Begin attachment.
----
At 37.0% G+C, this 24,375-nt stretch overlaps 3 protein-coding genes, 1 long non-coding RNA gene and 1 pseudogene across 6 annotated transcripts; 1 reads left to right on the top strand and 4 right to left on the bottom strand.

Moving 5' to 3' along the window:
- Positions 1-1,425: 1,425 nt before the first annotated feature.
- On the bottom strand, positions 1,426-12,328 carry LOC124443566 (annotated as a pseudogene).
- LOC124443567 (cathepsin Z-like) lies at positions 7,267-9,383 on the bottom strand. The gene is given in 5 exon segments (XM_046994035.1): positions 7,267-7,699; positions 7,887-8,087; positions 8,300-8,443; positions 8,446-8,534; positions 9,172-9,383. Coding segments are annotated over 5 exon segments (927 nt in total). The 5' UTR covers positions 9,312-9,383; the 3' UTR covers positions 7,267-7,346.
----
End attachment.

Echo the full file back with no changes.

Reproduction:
At 37.0% G+C, this 24,375-nt stretch overlaps 3 protein-coding genes, 1 long non-coding RNA gene and 1 pseudogene across 6 annotated transcripts; 1 reads left to right on the top strand and 4 right to left on the bottom strand.

Moving 5' to 3' along the window:
- Positions 1-1,425: 1,425 nt before the first annotated feature.
- On the bottom strand, positions 1,426-12,328 carry LOC124443566 (annotated as a pseudogene).
- LOC124443567 (cathepsin Z-like) lies at positions 7,267-9,383 on the bottom strand. The gene is given in 5 exon segments (XM_046994035.1): positions 7,267-7,699; positions 7,887-8,087; positions 8,300-8,443; positions 8,446-8,534; positions 9,172-9,383. Coding segments are annotated over 5 exon segments (927 nt in total). The 5' UTR covers positions 9,312-9,383; the 3' UTR covers positions 7,267-7,346.